Friday, 22 April 2011

Lament, Maggie Stiefvater

Lament is the first novel from Maggie Stiefvater, author of Shiver and its sequel Linger, but it has only been published in the UK this year. The story is familiar to a connoisseur of teen fantasy fiction. Teenage girl starts a romance with a strange and handsome boy, only to discover that there's more to her new boyfriend -and the world - than meets the eye. Her new boyfriend has a dark and dangerous past that is catching him up and the teenage girl finds that a lot of people want to kill her. Stripped down to the basic plot outline, this could be Hush, Hush, or Twilight or one of many other dark fantasy romances. It might have been vampires, or angels, or werewolves. In this case it's the fair folk - the faeries.

The power of Lament is in the details. Ms Stiefvater writes with humour and lyrical prose which is highlighted by the theme of music throughout the novel. Heroine Deirdre is a skilled harpist, and it seems that her musical genius is more than just a talent. Dee is a "cloverhand" - one who can see faeries, and who has some magical, psychic abilities of her own. Music is no earthly art here.

I found that the first half of the book read as a fairly generic teen novel with an Interchangeable Magical Boyfriend Creature, and the platonic childhood best friend of the opposite sex who could be the third corner of a potential love triangle. As is often the way, I felt more inclined to wish for James the Best Friend to win Dee's heart rather than the more glamorous, troubled Luke with his faerie background.

I was rather taken aback that after Dee discovered the details of Luke's terrible past, she seemed more concerned that he had expressed his love for her than that he had been sent to assassinate her! After her initial anger, I thought Dee was too forgiving too soon, but it is to Ms Stiefvater's credit that she evoked sympathy for the couple even if I rolled my eyes a little.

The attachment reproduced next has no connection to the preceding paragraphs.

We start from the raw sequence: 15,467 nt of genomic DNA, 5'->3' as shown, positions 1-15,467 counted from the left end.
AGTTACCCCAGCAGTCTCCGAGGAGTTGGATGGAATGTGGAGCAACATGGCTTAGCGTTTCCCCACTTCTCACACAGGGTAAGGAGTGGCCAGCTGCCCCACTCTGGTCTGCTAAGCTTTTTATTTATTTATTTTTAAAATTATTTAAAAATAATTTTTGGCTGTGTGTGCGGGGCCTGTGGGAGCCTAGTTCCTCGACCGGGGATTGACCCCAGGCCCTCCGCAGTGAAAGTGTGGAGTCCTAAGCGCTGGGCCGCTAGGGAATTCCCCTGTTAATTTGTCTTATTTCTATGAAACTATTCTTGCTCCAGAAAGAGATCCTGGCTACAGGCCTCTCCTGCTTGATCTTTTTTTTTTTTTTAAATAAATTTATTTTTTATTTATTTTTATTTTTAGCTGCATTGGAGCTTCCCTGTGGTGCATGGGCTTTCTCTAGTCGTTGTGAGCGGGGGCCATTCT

Despite his otherworldly ways, uncanny knowledge of Dee's life and his habit of calling her "pretty girl," Luke is - or was once - human. When we get to meet the fair folk themselves, the book seemed to shift from YA "paranormal romance" to a more traditional, mythical fantasy genre. The fair folk are not interchangeable with the un-vampiric vampires and fallen angels that are in many books; these are definitely the faeries of old: amoral and fascinated by the humans with their funny notions of good and evil. They are majestic, dangerous, very inhuman and mischievous - from an era long ago when the word "mischief" had far more sinister connotations than it does now. These faeries are of the race of Oberon and Titania, whose quarrels put nature in turmoil. When I was at university much of my creative writing was influenced by the tales of the fair folk of old - not Tinker Bell and the cute little pixies that people tend to think of when they hear the word "fairies." Maggie Stiefvater's fair folk were of the same sort, and so well-written that I half wondered if the author had faerie blood herself, or was a cloverhand like Dee. Certainly she seems to be able to create any kind of art she tries her hand at: creative writing, painting and music.

Lament is a powerful, enchanting novel that, like the four-leaf clovers that play their part in awakening Dee's powers, opens the reader's eyes to that beautiful, deadly other realm.


If you enjoyed this, you might like:
The Bitterbynde trilogy by Cecelia Dart-Thornton
Ash by Malinda Lo

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